When Cool Salsa first came out in 1994, I was one of its early readers. I loved the book; and 20 years later, my feelings about it have not changed. Lori M. Carlson began to study Spanish in elementary school, and went on to study abroad. Exposed first to Spanish literature, she later came to the more musical, less strictly controlled poetry of Latin America. These 36 poems, divided into six sections dealing with school, the concept of home, the power of memory, difficulties faced in a new land, celebrations, and confronting the future, serve as a concise, beautifully captured snapshot of the Latino immigrant experience in the United States. Common themes of pride, misunderstanding, conflicts between familial views and more Americanized perspectives, and finding oneself infuse these radically different but somehow homogenous works. Whether reading Gina Valdez’s jazz inflected “English con Salsa” or the heartrending “ ‘Race’ Politics” by Luis Rodriguez, the sheer flow and appropriateness of the words give depth, life and additional resonance to the events narrated. Works written originally in English are translated into equally fluent Spanish. The reverse is also true—Spanish works are expertly rendered in English.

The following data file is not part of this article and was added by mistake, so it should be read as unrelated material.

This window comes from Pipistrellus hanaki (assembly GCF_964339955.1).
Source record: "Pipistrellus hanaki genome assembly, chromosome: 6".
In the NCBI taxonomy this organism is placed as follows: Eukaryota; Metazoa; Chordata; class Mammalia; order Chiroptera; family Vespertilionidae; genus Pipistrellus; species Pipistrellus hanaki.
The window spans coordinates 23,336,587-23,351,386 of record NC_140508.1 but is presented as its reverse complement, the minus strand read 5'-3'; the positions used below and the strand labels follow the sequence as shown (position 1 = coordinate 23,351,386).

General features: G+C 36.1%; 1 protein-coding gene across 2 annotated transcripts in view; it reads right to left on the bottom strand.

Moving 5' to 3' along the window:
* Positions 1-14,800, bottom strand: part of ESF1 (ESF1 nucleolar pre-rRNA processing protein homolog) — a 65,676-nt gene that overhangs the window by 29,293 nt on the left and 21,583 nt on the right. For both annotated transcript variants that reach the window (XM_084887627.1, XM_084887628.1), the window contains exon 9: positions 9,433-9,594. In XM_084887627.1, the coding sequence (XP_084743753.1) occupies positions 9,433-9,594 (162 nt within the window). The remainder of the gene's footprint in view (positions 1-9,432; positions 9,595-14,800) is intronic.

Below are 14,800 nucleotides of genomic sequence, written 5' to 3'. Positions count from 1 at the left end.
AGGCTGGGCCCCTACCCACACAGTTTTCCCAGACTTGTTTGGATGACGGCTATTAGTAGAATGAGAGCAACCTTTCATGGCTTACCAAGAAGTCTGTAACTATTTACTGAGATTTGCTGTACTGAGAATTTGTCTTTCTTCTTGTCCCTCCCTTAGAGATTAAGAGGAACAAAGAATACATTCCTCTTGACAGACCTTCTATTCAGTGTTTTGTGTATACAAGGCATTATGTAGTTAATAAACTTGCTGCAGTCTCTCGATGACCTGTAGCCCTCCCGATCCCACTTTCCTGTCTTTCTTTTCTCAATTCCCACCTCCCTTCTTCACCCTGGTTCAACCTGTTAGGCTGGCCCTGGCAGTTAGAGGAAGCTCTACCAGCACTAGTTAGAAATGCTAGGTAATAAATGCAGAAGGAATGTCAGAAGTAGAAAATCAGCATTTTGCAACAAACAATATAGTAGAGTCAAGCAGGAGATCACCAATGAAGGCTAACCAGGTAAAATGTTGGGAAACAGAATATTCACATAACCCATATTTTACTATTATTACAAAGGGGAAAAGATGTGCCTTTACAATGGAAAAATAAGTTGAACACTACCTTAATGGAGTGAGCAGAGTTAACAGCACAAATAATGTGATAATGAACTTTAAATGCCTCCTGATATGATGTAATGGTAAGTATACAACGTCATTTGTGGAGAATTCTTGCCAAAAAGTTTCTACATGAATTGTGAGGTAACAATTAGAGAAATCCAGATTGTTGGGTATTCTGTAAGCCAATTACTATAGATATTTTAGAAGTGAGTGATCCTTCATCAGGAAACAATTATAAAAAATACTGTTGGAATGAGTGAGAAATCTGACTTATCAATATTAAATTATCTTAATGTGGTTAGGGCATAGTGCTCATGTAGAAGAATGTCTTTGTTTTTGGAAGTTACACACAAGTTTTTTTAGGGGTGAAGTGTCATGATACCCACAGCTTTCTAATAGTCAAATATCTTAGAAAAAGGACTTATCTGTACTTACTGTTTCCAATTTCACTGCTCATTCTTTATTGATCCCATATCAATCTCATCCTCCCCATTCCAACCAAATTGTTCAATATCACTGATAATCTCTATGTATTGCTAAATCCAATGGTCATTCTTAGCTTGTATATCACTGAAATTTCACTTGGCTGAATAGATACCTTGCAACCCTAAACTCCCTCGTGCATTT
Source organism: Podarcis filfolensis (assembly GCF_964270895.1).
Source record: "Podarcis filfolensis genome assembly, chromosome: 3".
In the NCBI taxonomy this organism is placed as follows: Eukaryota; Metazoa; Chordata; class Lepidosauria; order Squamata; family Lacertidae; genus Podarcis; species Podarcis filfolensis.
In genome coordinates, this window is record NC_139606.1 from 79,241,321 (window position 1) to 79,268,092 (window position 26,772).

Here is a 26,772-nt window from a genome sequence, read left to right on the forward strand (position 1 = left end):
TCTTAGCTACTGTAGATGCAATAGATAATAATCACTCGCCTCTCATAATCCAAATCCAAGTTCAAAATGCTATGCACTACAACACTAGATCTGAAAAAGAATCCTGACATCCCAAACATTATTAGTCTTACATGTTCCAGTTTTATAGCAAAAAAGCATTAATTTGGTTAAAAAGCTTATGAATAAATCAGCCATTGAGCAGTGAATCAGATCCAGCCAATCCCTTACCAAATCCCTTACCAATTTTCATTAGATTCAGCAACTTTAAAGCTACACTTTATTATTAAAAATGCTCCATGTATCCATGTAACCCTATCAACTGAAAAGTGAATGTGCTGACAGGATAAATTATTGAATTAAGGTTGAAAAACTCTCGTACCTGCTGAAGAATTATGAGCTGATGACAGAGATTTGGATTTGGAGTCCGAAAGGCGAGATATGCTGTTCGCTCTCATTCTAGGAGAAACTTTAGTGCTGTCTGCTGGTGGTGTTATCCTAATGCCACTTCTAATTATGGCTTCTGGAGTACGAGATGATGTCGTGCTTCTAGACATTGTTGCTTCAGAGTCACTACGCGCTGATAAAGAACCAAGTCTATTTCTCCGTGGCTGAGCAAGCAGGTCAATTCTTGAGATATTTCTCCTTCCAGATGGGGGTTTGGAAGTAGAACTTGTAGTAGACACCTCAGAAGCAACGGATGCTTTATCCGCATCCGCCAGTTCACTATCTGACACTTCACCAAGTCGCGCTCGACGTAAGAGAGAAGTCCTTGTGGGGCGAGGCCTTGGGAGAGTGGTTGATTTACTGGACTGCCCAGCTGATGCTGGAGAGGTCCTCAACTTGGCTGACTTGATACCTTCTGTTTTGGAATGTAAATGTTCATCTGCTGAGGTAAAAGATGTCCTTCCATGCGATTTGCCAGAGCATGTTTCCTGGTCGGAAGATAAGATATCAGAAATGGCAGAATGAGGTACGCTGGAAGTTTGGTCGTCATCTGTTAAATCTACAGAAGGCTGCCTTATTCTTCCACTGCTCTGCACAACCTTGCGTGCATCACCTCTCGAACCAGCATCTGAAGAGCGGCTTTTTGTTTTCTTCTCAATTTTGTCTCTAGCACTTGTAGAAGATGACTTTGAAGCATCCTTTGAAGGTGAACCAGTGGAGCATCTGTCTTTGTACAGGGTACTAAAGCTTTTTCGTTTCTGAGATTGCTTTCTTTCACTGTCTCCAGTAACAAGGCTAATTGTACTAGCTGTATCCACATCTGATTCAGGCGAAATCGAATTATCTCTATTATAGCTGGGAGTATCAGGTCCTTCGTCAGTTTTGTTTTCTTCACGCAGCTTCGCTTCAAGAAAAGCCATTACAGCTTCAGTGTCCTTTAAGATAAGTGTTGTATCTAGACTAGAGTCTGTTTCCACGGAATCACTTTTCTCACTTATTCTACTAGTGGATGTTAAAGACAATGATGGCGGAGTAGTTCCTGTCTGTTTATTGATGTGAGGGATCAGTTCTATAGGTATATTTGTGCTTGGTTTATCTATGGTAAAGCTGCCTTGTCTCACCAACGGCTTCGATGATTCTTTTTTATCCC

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This is a great work both for families to celebrate heritage and remember history, and for educators to use as an introduction to a rich literary tradition and a civil rights set. A tour de force—both in its year of initial publication, and now.
—Ann Welton, Helen B. Stafford Elementary, Tacoma, WA